Wednesday, December 17, 2014

Lasagna with Celery Root and Mushrooms

While flipping through the November issue of Martha Stewart Living magazine, I was struck by the recipe for celery root and mushroom bread pudding. I love savory bread pudding but don't make it very often because it seems a lot of work for what is essentially a side dish. But I thought the combination of mushrooms and celery root could be interesting in a main dish like lasagna.

I love love love the idea of using a celery root puree as a substitute for béchamel. I love love love celery root, period, which is odd, since I'm not a big fan of regular celery. A rich root vegetable puree + mushrooms seems so fallcozy, but maybe too rich, so I added some chard and leeks, just so there was a green vegetable present. I found spinach lasagna noodles to add even more green. The end result was very rustic and pretty darn tasty. But highly non-photogenic. :(

It might seem like this dish has lots of steps, but no more so than regular lasagna (assuming you don't just use sauce from a jar!) I like to make something like this on a weekend and spread out the various tasks during the day. When dinnertime comes, I just pop the pan into the oven and wait for the delicious smells to come wafting out.

Fall Lasagna

1 celery root
2 cups light cream
Pinch nutmeg
Pinch cayenne
1 lb mushrooms (I used cremini and oyster)
Olive oil
1 medium leek
1 bunch rainbow or Swiss chard
2 cloves garlic, minced
1 package no boil lasagna noodles
1/2 cup shredded Parmesan cheese or Italian cheese blend
Salt and pepper

Peel the celery root and cut into medium dice. Place it and the cream into a 2 quart saucepan and bring to a boil. Lower heat and simmer for 10-15 minutes, until celery root is tender. Season with nutmeg, cayenne, and salt and pepper to taste. Allow to cool to room temperature, then puree in a blender. Refrigerate until ready to use.

Clean, slice, and finely chop the mushrooms. Saute in a bit of olive oil and a pinch of salt until they have released all of their liquid and have begun to brown, 8-10 minutes. Season with salt and pepper. Remove to a bowl, cover, and refrigerate until ready to use.

Slice the leek in half lengthwise and cut each half crosswise into thin slices. Rinse well in cold water to remove any grit.

Wash chard very well to remove any grit. Cut off the stems and chop finely. Remove the center rib and slice leaves into thin ribbons.

Heat 1 tablespoon of olive oil in a large skillet. Add the leek and the chard stems. Cook until the stems are tender, 8-10 minutes. Add the greens and the garlic and stir to combine. Cover the pan and cook, stirring regularly, until greens are completely wilted, 5-8 minutes. Season with salt and pepper. Place leek and chard mixture in a bowl. Cover and refrigerate until ready to use.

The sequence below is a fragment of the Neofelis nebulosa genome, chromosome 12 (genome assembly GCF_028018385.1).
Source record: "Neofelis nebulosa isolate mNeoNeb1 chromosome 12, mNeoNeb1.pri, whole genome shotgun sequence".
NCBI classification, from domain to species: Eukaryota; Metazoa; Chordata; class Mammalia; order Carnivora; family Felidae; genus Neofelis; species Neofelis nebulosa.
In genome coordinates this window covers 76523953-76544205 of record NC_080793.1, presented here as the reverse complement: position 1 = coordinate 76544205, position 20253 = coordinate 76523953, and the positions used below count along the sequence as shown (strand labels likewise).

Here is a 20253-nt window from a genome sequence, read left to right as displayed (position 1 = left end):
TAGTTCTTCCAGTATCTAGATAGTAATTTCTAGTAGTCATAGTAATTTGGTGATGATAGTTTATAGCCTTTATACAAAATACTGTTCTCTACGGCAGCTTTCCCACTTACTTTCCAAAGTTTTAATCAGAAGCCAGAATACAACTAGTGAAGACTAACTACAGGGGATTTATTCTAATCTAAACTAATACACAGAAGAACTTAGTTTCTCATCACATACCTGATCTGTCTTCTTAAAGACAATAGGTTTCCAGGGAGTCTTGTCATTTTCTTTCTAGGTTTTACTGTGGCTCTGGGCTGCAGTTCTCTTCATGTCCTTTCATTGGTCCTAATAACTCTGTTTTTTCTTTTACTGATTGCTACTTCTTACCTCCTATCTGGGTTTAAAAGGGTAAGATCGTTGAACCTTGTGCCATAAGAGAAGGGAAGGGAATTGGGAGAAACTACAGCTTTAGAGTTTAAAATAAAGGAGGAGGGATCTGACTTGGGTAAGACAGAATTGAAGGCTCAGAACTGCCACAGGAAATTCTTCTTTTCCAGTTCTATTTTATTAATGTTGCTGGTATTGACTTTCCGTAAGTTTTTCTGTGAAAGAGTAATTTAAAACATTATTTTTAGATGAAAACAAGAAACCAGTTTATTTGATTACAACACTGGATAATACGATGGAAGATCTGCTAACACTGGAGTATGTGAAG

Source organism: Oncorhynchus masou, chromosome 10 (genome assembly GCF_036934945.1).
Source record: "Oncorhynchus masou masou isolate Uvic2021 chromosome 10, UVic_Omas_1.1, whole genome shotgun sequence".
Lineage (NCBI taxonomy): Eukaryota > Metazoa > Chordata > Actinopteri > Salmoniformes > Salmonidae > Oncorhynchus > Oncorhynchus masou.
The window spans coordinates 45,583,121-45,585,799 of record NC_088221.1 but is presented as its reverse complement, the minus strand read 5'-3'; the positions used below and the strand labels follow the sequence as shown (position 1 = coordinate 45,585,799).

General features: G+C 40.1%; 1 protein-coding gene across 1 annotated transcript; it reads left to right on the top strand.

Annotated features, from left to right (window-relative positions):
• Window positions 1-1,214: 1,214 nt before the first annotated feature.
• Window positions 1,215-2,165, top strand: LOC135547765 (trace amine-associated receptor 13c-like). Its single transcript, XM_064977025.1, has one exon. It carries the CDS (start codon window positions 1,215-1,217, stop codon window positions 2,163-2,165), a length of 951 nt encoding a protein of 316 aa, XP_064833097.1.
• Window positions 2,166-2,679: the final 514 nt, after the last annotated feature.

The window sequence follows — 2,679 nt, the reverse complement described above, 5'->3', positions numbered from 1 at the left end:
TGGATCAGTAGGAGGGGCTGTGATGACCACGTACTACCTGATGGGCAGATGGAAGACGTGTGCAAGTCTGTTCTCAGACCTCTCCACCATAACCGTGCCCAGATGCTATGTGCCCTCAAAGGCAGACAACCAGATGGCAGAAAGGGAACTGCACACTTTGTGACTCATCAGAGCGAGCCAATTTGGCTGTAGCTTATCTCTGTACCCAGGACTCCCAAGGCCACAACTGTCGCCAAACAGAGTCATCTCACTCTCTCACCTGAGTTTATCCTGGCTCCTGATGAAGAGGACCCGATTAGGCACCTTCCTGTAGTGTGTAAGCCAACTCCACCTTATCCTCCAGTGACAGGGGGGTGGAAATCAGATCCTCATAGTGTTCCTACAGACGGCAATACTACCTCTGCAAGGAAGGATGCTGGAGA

To assemble lasagna: Spoon some of the celery root puree onto the bottom of an 8" or 9" square baking dish. Cover with lasagna noodles. Spread another layer of celery root puree onto the noodles. Top puree with 1/3 of the chard and 1/3 of the mushrooms. Add another layer of sauce, more noodles, and more sauce. Repeat chard/mushroom and sauce/noodle/sauce layers, until all of the chard and mushrooms are used up. Finish with a sauce/noodle/sauce layer. Cover pan with foil and refrigerate until ready to bake.

To bake: Preheat oven to 350°F. Place covered baking dish into the oven and heat for 30 minutes. Remove from oven and test doneness of noodles by poking a sharp knife into the center. If there's still some resistance, put the pan back into the oven for another 10 minutes or so. If the knife slides through easily, remove the foil and sprinkle on the 1/2 cup of cheese. Return to oven and bake an additional 10 minutes, or until cheese and top layer of sauce browns.

Remove from oven and allow to rest for a few minutes before cutting and serving.

Serves 4.

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Monday, December 15, 2014

Ware House 518

The large townhouse at 518 North Charles Street was once Louie's Bookstore Café, a popular haunt for the artsy and literary set (and us). Then it became Ixia, then Creme, and now Ware House 518. It's still owned by Creme's Ezra Tilaye, who has given the space a bit of a renovation, and hired a new chef, Christopher Vocci, formerly of the late Oyster Bay Grille in Towson.

Ware House's fare is Southern-inspired, with lots of references to New Orleans cuisine. There's also a good dose of Maryland favorites like rockfish and crab cakes.

We were invited to a private media dinner (as in just the two of us) to sample both chef Vocci's food and Bar Manager Pat Raley's libations. I started with the Hulu Hideaway, a combo of honey rum, bitters, and champagne made aromatic with a generous curl of lime peel.